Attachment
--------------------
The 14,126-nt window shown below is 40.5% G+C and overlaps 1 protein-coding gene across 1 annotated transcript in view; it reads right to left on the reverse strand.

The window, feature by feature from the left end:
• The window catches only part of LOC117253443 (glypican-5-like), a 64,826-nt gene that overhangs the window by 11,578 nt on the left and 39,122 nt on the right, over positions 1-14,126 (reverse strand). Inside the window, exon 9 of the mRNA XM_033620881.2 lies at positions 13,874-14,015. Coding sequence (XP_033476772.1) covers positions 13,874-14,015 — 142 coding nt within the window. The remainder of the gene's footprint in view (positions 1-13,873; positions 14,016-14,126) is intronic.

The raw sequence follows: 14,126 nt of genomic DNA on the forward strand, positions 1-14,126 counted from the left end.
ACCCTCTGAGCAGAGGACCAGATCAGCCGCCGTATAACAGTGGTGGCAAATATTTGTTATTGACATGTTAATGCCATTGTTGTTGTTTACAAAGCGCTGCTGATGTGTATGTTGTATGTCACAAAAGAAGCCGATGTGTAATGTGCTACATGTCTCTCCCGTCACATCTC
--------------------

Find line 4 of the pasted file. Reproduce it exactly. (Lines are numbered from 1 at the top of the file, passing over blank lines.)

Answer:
The raw sequence follows: 14,126 nt of genomic DNA on the forward strand, positions 1-14,126 counted from the left end.